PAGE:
Parents as Teachers programs provided home visiting as well as other services (eight studies). Additional services included parent groups; screenings and assessments for conditions such as developmental delay or hearing impairment; access to a resource network; and access to books, videos and toys.

Parents as Teachers programs used the Parents as Teachers curriculum (six studies).

View Revisions

Model adaptations or enhancements

In one study, the Parents as Teachers curriculum was supplemented with materials to make Parents as Teachers more engaging for teenage parents and to strengthen the model’s prenatal component. In addition, a group of program participants received the standard Parents as Teachers model as well as intensive case management in order to provide additional support for the teen mothers. The case management support helped them deal with challenges such as finishing school, creating a positive living environment, and becoming good parents.

Six studies reported on a New Zealand adaptation to Parents as Teachers, known as Parents as First Teachers (PAFT)*. Four of the studies focused on the pilot phase and two on post-pilot implementation. According to one study, PAFT preserved the core Parents as Teachers components but modified the curriculum to integrate PAFT within New Zealand’s existing services, added a liaison position to facilitate cultural awareness of and communication with native communities, and according to another study, added a Māori component to the curriculum following the pilot to emphasize traditional Māori childbearing and childrearing beliefs and practices. One study of the pilot implementation reported that materials were available in English only, which presented a challenge; a later study reported that materials were available in Māori and six Pacifika languages.

Mothers were 26 years old on average (one study). Another indicated PAFT enrolled families from a range of native and non-native ethnic groups; three additional studies reported that 17 to 31 percent of participants were Māori. Most mothers lived with their partners (86 to 91 percent) (two studies); 6 to 28 percent of caregivers were single (four studies). Twenty-seven to 35 percent of families had low incomes or earned less than the average income (three studies).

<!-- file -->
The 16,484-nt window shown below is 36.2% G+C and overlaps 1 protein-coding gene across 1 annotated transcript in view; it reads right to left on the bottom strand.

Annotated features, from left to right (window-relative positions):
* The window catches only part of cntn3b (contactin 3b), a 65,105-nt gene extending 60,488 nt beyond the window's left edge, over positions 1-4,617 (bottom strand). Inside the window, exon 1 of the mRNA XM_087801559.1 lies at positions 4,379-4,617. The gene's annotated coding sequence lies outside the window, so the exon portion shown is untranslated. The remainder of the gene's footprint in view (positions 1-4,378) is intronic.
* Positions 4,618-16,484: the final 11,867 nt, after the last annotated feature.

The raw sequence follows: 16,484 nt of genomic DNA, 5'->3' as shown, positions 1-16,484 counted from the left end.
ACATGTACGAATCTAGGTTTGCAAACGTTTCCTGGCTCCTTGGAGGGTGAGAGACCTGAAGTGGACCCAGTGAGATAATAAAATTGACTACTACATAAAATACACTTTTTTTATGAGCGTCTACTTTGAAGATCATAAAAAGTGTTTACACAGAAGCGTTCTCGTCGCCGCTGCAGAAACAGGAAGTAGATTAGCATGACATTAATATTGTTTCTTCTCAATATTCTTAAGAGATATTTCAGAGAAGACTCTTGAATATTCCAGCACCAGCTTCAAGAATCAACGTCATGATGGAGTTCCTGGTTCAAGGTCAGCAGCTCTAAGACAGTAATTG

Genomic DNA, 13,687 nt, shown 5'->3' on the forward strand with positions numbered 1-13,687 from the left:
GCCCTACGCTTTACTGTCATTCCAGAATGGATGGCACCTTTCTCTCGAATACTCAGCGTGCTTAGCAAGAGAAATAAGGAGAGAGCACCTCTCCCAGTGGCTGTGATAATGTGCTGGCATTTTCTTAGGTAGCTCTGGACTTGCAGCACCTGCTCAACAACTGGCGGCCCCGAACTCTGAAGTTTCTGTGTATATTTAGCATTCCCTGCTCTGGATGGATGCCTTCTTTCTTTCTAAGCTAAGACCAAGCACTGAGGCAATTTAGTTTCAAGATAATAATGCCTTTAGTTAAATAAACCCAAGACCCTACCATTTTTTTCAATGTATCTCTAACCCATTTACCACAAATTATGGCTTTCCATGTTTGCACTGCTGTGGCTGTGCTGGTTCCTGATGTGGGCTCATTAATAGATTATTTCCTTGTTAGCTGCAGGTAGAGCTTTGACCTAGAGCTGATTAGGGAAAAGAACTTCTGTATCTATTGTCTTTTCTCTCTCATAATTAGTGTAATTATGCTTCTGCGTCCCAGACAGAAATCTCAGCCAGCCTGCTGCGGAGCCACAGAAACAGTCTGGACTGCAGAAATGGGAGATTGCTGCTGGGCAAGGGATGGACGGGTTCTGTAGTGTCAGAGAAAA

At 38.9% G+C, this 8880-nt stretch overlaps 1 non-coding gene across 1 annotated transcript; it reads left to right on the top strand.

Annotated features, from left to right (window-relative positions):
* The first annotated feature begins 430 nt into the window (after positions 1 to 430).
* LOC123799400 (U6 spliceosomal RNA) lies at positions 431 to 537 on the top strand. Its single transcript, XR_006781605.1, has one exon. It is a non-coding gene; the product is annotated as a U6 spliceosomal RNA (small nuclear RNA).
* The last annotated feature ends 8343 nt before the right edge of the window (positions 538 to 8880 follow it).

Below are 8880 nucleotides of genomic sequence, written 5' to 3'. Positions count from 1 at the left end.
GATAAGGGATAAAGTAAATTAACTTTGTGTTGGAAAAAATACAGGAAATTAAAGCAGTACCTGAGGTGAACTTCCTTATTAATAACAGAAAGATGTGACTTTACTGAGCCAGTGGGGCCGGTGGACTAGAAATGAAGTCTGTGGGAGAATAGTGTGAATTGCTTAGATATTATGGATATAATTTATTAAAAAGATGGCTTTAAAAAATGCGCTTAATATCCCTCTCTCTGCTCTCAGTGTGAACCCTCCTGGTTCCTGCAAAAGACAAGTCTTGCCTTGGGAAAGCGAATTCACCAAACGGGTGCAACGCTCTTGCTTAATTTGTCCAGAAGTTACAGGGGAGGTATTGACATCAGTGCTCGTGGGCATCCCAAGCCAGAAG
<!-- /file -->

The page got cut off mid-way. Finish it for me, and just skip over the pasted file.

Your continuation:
Parent educators who delivered home visits had a degree or equivalent experience in early childhood education, childhood nursing, health, or social work (four studies). According to one study, parent educators received two weeks of pre-service training and one week annually of ongoing training. Two studies about the pilot phase reported that most parents (92 to 98 percent) received the minimum recommended number of home visits over the three-year period; in a post-pilot study, parents overall received fewer than the minimum recommended number of visits, on average. Nearly 75 percent of home visits lasted one hour and 25 percent were longer than an hour (one study).

*As of 2016, implementation support is no longer available for PAFT (New Zealand).

View Revisions


Families who began home visits averaged about 18 months of participation (one study). Forty-six percent of families remained in the program 0 to 10 months, 39 percent remained in the program 10 to 20 months, and 14 percent of families remained in the program 20 to 30 months (one study).</p>

The average number of home visits that families received ranged from 10 to 17 (two studies). Families attended an average of two Parents as Teachers group meetings (one study).

View Revisions

Lessons learned

Three studies described lessons that were learned during implementation of the model. Across these three studies, the lessons included (1) mothers tended to value their parent educators and felt more connected to them than to the Parents as Teachers program; (2) both beneficial activities, such as employment or attending school, as well as detrimental circumstances, such as instability in the families served, hindered parent engagement in Parents as Teachers, although employment and school attendance was not related to dropping out; and (3) program participants that received the expected level of intensity tended to experience the greatest gains.
View Revisions